• Deliverable: Baseline Project Plan and Schedule
• Technique: use of project management software (Microsoft Project)
Communicate the Project Plan
• formally launch the project and communicate the project, goals, and
schedule to the entire business community;
• conduct project kickoff event (open to entire business community) and
create an intranet project Web site;
• Leaders: Executive Sponsor jointly facilitate task with Project Manager
• Techniques: Use of effective interpersonal and communication skills
Problem Analysis Phase
• Define systems analysis and relate the term to the scope
definition, problem analysis, requirements analysis,
logical design, and decision analysis
• phases of this book's systems development methodology.
Describe a number of systems analysis approaches for
solving business system problems.
• Problem Analysis Phase typically includes 6 tasks
Understand the Problem Domain
• Each team member brings different vocabulary, perceptions, and
• Must understand problem domain
• Leaders: Project Manager, facilitated by lead System Analyst
• Participants: other System Analysts to conduct interviews, scribe for
meetings, and document findings; representative from owners and users
from all supporting or impacted business units
• Trigger: Approval to Continue the Project
Analyze Problems and Opportunities
• analyze the problem for causes and effects before stating any
• Leaders: System Analysts
• Participants: Owners and Users should actively participate in C and E
• Deliverable: Updated Problem Statements and Cause-And-Effect
Analysis for each problem and opportunity ( Problems,
Opportunities, Objectives, and Constraints Matrix)
• Techniques: fact-finding and JRP
Analyze Business Processes
• Measure value added or subtracted by process as it relates to the
• owners and users can become defensive of existing business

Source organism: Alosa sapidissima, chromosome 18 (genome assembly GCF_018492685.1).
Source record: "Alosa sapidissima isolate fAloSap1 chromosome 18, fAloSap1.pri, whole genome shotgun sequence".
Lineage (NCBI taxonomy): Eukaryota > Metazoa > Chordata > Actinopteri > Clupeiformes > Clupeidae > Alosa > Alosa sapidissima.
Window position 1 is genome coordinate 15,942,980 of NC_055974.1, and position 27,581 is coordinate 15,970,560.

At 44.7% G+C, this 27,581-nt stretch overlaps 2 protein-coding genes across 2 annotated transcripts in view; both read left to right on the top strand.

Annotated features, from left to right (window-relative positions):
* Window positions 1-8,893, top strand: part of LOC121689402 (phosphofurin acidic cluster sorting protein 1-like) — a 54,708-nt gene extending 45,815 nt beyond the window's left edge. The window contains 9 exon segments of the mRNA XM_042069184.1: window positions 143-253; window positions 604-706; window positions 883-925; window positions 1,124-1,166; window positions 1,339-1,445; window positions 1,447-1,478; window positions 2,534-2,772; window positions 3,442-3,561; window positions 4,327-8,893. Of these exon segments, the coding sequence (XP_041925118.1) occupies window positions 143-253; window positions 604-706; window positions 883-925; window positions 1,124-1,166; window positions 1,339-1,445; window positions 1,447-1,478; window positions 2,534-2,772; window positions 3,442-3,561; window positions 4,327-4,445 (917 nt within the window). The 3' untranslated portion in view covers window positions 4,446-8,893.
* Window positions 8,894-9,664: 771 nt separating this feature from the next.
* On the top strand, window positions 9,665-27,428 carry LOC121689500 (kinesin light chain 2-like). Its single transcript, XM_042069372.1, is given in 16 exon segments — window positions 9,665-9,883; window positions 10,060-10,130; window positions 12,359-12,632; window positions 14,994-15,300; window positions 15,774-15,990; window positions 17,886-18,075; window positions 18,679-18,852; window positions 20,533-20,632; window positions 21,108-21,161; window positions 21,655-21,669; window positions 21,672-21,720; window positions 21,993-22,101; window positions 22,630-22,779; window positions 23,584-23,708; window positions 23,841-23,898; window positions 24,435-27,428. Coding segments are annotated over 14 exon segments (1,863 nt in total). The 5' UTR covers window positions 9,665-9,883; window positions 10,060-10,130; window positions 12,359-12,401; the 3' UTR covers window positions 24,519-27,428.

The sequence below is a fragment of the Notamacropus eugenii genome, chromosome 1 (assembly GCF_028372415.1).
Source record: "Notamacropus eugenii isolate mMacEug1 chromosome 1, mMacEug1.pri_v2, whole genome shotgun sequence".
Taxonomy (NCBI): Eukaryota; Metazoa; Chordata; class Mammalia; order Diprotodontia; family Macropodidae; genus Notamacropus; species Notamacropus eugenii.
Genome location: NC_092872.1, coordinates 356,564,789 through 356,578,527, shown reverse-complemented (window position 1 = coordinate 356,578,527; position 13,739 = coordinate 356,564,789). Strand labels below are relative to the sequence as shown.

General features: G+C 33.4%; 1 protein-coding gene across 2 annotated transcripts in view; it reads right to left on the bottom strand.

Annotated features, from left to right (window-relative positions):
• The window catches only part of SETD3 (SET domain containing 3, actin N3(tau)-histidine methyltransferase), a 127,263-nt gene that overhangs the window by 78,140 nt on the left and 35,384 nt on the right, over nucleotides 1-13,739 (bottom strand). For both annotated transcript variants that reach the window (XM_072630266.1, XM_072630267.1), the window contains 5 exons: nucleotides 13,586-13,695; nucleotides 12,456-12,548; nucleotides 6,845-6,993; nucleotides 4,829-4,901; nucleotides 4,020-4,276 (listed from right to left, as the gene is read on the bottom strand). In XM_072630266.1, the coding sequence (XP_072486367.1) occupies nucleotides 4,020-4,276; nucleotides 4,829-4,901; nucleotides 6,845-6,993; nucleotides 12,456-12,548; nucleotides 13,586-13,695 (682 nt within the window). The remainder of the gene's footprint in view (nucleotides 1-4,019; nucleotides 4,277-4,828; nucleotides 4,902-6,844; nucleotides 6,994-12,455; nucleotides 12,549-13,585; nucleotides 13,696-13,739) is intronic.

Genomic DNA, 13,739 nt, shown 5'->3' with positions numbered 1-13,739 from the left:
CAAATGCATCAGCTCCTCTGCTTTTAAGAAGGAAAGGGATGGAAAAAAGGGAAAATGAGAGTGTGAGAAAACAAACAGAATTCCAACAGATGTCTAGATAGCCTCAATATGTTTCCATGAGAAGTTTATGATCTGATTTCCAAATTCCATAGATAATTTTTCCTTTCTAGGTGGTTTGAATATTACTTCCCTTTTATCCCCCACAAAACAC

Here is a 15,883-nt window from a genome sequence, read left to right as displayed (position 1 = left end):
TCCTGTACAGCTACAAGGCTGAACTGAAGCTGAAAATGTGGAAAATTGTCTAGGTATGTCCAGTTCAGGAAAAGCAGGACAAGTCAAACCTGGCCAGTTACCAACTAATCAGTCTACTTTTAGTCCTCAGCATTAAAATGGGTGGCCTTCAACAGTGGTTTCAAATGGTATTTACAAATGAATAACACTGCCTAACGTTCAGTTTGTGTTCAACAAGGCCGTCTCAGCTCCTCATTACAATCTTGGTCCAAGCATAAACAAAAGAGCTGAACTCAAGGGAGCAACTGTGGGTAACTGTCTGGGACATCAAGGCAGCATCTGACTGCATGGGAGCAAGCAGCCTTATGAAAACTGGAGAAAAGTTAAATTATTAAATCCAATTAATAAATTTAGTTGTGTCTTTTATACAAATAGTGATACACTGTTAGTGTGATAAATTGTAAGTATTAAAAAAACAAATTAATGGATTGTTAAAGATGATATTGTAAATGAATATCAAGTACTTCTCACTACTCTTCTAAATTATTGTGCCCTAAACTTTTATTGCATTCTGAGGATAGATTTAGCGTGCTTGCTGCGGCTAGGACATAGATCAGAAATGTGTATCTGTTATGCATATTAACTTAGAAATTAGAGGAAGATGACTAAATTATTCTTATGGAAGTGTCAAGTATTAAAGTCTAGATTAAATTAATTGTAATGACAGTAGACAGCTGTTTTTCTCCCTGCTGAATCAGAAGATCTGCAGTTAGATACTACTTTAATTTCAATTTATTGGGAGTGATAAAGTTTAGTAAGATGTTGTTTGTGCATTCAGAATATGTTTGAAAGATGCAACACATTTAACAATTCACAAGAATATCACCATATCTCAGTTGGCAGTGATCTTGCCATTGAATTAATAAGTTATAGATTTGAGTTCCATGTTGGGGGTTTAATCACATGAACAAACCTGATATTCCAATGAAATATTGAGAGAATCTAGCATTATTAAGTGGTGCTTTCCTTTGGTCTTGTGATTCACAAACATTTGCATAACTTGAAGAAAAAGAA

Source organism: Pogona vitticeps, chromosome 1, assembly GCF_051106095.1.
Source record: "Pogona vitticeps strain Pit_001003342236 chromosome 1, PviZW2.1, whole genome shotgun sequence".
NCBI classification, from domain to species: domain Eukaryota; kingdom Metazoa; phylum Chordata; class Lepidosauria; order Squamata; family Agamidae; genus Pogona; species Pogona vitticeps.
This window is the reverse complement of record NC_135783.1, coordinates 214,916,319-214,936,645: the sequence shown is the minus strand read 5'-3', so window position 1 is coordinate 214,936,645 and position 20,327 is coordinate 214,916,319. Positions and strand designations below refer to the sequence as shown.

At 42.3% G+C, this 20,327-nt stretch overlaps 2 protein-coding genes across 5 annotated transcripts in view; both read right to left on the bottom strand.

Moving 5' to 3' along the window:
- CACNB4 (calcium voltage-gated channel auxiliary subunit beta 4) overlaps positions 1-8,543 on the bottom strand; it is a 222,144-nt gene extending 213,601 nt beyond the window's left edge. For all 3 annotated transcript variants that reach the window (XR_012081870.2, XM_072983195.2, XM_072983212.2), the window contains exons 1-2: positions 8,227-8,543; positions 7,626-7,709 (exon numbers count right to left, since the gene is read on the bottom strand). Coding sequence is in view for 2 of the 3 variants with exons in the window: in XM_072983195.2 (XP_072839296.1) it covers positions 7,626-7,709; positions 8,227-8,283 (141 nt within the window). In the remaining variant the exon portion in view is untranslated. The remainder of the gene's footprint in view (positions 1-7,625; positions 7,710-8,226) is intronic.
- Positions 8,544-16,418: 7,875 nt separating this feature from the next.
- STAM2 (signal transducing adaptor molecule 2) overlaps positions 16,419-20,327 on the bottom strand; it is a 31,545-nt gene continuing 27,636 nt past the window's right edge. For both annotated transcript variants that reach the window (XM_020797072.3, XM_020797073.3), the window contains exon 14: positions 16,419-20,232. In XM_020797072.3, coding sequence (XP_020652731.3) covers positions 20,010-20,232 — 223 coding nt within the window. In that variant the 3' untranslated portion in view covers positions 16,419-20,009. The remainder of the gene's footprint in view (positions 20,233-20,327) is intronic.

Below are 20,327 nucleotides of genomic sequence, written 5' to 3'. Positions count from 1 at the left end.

processes, analysts must keep focus on processes not people who
• Leader: One or more System Analysts or Business Analysts ideally
trained, experienced, or certified in BPR
• Participants: Owners and Users
• Trigger: Only some Problem Domain knowledge
Establish System Improvement
• purpose is to establish the criteria against which any improvements
to the system will be measured (objectives).
• identify any constraints that may limit flexibility in achieving those
• objectives establish expectations for any new system.
Update or Refine the Project Plan
• New system may be larger than original expected, may have to
reduce scope to meet deadline
• Deliverable: Updated Project Plan with detailed plan for next phase
Communicate Findings and
• communicate to entire business community;
• Leaders: Project Manager and Executive Sponsor jointly facilitate
• Trigger: Updated Project Plan
• Deliverable: report , verbal presentation, or inspection and essential
elements combined into the System Improvements Objectives
• Techniques: interpersonal and communications skills
Requirements Analysis Phase
• Requirements analysis, also
called requirements engineering, is the process of
determining user expectations for a new or modified
• These features, called requirements, must be quantifiable,
relevant and detailed. In software engineering,